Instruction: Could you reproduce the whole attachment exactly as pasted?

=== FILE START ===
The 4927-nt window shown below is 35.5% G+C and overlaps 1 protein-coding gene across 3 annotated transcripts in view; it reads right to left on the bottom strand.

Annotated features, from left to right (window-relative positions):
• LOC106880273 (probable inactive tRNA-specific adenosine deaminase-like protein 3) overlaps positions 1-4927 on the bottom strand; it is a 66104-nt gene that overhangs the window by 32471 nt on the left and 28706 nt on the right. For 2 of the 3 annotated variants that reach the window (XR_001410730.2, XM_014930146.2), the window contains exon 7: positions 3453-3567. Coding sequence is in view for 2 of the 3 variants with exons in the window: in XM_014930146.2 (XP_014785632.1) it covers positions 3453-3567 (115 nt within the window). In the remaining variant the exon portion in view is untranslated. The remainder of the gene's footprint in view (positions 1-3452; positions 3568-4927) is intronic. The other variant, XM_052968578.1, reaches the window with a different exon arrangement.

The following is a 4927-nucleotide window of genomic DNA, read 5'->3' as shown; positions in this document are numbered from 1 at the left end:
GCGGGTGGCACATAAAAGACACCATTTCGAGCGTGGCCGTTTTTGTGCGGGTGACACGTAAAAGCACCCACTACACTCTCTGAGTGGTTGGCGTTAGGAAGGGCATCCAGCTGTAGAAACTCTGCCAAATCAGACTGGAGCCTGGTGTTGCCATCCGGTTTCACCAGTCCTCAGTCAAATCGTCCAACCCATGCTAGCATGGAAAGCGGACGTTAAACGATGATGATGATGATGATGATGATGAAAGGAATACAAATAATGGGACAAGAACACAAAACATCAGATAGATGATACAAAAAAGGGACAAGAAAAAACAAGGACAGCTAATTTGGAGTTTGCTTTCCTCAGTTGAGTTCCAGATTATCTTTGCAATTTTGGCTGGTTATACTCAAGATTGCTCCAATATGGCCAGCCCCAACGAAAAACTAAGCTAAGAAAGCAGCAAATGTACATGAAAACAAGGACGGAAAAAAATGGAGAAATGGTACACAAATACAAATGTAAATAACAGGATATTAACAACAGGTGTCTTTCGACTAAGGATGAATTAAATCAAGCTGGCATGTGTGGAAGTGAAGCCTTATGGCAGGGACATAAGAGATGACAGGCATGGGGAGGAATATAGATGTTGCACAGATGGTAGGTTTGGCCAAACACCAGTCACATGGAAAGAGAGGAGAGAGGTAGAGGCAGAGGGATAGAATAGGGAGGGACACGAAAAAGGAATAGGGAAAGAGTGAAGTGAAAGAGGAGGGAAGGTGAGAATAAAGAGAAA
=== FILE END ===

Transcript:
The 4927-nt window shown below is 35.5% G+C and overlaps 1 protein-coding gene across 3 annotated transcripts in view; it reads right to left on the bottom strand.

Annotated features, from left to right (window-relative positions):
• LOC106880273 (probable inactive tRNA-specific adenosine deaminase-like protein 3) overlaps positions 1-4927 on the bottom strand; it is a 66104-nt gene that overhangs the window by 32471 nt on the left and 28706 nt on the right. For 2 of the 3 annotated variants that reach the window (XR_001410730.2, XM_014930146.2), the window contains exon 7: positions 3453-3567. Coding sequence is in view for 2 of the 3 variants with exons in the window: in XM_014930146.2 (XP_014785632.1) it covers positions 3453-3567 (115 nt within the window). In the remaining variant the exon portion in view is untranslated. The remainder of the gene's footprint in view (positions 1-3452; positions 3568-4927) is intronic. The other variant, XM_052968578.1, reaches the window with a different exon arrangement.

The following is a 4927-nucleotide window of genomic DNA, read 5'->3' as shown; positions in this document are numbered from 1 at the left end:
GCGGGTGGCACATAAAAGACACCATTTCGAGCGTGGCCGTTTTTGTGCGGGTGACACGTAAAAGCACCCACTACACTCTCTGAGTGGTTGGCGTTAGGAAGGGCATCCAGCTGTAGAAACTCTGCCAAATCAGACTGGAGCCTGGTGTTGCCATCCGGTTTCACCAGTCCTCAGTCAAATCGTCCAACCCATGCTAGCATGGAAAGCGGACGTTAAACGATGATGATGATGATGATGATGATGAAAGGAATACAAATAATGGGACAAGAACACAAAACATCAGATAGATGATACAAAAAAGGGACAAGAAAAAACAAGGACAGCTAATTTGGAGTTTGCTTTCCTCAGTTGAGTTCCAGATTATCTTTGCAATTTTGGCTGGTTATACTCAAGATTGCTCCAATATGGCCAGCCCCAACGAAAAACTAAGCTAAGAAAGCAGCAAATGTACATGAAAACAAGGACGGAAAAAAATGGAGAAATGGTACACAAATACAAATGTAAATAACAGGATATTAACAACAGGTGTCTTTCGACTAAGGATGAATTAAATCAAGCTGGCATGTGTGGAAGTGAAGCCTTATGGCAGGGACATAAGAGATGACAGGCATGGGGAGGAATATAGATGTTGCACAGATGGTAGGTTTGGCCAAACACCAGTCACATGGAAAGAGAGGAGAGAGGTAGAGGCAGAGGGATAGAATAGGGAGGGACACGAAAAAGGAATAGGGAAAGAGTGAAGTGAAAGAGGAGGGAAGGTGAGAATAAAGAGAAA